Sandblasting denim using silica has emerged as a new cause of silicosis in Turkey. Following the discovery of several cases of silicosis in (young) workers who used this process, the frequency and main occupational risk factors of silicosis among former denim sandblasters in the region of Erzurum (Turkey) were evaluated.
Demographic characteristics and information on working conditions were obtained by questionnaire and interview. In addition, spirometry testing was performed and chest radiographs were evaluated according to International Labour Office (ILO) classification of pneumoconioses in 157 former denim sandblasters.
All subjects were male, with a mean (range) age of 23 (15–44) yrs. They had worked for a mean (range) of 36 (1–120) months, starting employment at a 17 (10–38) yrs of age. Most subjects (83%) had respiratory symptoms, especially dyspnoea (52%) but also chest pain (46%). Radiological evidence of silicosis (ILO score 1/0 or higher) was present in 77 (53%) out of 145 subjects with interpretable chest radiographs. These subjects had lower forced expiratory volume in one second and forced vital capacity. The risk of silicosis correlated with seniority (i.e. working as a foreman), exposure duration and number of places of work.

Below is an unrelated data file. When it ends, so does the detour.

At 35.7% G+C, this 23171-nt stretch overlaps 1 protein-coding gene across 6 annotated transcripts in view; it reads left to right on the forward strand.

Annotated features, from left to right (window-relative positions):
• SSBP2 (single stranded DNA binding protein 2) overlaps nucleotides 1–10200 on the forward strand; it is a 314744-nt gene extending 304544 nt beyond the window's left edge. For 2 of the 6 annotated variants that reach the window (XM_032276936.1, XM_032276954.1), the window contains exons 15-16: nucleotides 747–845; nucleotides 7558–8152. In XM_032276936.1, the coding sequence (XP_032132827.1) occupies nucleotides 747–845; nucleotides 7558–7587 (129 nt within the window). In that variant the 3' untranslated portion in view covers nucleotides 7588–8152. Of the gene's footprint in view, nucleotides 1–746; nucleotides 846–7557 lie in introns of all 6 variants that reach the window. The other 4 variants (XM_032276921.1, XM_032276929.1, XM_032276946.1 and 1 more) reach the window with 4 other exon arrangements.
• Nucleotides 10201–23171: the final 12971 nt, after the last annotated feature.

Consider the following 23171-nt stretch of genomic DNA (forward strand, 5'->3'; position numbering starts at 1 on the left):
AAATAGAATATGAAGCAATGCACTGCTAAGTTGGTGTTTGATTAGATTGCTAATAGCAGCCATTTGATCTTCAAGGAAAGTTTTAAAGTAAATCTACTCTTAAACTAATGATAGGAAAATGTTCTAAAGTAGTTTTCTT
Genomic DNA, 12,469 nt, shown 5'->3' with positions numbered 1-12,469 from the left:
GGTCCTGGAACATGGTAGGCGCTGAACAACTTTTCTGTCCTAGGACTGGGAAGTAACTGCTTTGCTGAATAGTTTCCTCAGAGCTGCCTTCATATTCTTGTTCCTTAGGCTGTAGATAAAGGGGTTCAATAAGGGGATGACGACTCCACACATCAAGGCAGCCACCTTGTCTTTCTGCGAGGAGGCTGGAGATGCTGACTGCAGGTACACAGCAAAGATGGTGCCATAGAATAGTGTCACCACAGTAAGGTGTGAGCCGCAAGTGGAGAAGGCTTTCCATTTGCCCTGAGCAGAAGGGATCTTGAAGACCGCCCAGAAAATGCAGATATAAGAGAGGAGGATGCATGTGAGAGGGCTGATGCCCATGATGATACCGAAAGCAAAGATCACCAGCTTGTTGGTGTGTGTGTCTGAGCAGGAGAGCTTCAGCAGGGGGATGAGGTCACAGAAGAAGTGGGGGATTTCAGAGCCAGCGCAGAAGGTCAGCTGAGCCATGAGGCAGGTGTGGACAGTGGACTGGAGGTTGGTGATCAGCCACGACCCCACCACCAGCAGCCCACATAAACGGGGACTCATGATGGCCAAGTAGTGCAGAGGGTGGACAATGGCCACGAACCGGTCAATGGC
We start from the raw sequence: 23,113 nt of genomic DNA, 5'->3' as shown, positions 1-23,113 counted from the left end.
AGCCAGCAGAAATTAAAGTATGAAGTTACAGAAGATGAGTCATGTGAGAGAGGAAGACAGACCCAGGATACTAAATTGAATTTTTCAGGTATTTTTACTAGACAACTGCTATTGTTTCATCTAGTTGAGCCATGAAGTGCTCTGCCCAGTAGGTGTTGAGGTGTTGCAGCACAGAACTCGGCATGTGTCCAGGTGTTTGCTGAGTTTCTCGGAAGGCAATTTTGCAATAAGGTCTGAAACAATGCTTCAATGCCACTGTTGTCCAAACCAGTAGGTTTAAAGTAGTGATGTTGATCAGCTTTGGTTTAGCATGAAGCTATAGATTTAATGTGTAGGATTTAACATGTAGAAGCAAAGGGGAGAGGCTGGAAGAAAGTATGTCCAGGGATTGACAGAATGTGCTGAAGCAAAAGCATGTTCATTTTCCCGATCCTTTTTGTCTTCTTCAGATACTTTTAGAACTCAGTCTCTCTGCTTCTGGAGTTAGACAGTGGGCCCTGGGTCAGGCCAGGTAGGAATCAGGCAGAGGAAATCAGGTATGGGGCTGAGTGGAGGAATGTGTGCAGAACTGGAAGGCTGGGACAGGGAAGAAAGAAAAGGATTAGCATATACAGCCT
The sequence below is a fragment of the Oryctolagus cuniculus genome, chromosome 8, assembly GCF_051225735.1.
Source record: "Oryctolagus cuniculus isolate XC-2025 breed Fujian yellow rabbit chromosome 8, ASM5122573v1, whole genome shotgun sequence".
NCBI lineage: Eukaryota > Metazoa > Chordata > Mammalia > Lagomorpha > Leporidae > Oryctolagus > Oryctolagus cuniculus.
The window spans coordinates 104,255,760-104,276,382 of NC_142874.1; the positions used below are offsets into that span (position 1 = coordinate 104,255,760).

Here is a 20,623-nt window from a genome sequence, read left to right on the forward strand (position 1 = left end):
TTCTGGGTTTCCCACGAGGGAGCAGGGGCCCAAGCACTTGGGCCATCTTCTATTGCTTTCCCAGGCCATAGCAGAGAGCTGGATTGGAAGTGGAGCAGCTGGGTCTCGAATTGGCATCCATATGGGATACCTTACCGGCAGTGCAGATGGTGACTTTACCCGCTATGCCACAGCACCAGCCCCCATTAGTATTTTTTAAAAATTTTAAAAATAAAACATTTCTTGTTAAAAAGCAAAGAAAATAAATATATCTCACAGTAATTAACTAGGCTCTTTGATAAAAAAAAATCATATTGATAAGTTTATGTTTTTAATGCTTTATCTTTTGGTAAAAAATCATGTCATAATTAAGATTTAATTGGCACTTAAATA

Considering the high prevalence rate of silicosis in such workplaces, further problems are inevitable in the future unless effective measures are taken.
Silicosis is an ancient and well-known occupational lung disease caused by inhalation of free crystalline silica. Certain occupations expose the individual to high concentrations of silica, which is fibrogenic to the lungs, resulting in radiographical and pathological abnormalities. Although silicosis is considered to be a preventable condition, it continues to occur worldwide, especially in low-income countries with a high tuberculosis (TB) burden but it is also still reported in high-income countries 1–3.
Workers engaged in occupations such as tunnelling, mining, sandblasting and quarrying are inevitably exposed to silica-containing minerals due to their ubiquity in the earth's crust. Besides these well-known sources of silica, there are many other less well-known sources 4. Newer, sometimes unusual or unexpected, sources of silicosis continue to be reported: for example, exposure to fine dust from heat-dried mud used in tatami mat manufacturing in China 5 and dental supply factory workers using quartz- and cristobalite-containing fillers in the USA 6. Recently, exposure to silica in the textile sector has been reported as a novel and unusual source of silicosis in Turkey, as a result of sandblasting denim (or jeans) 7.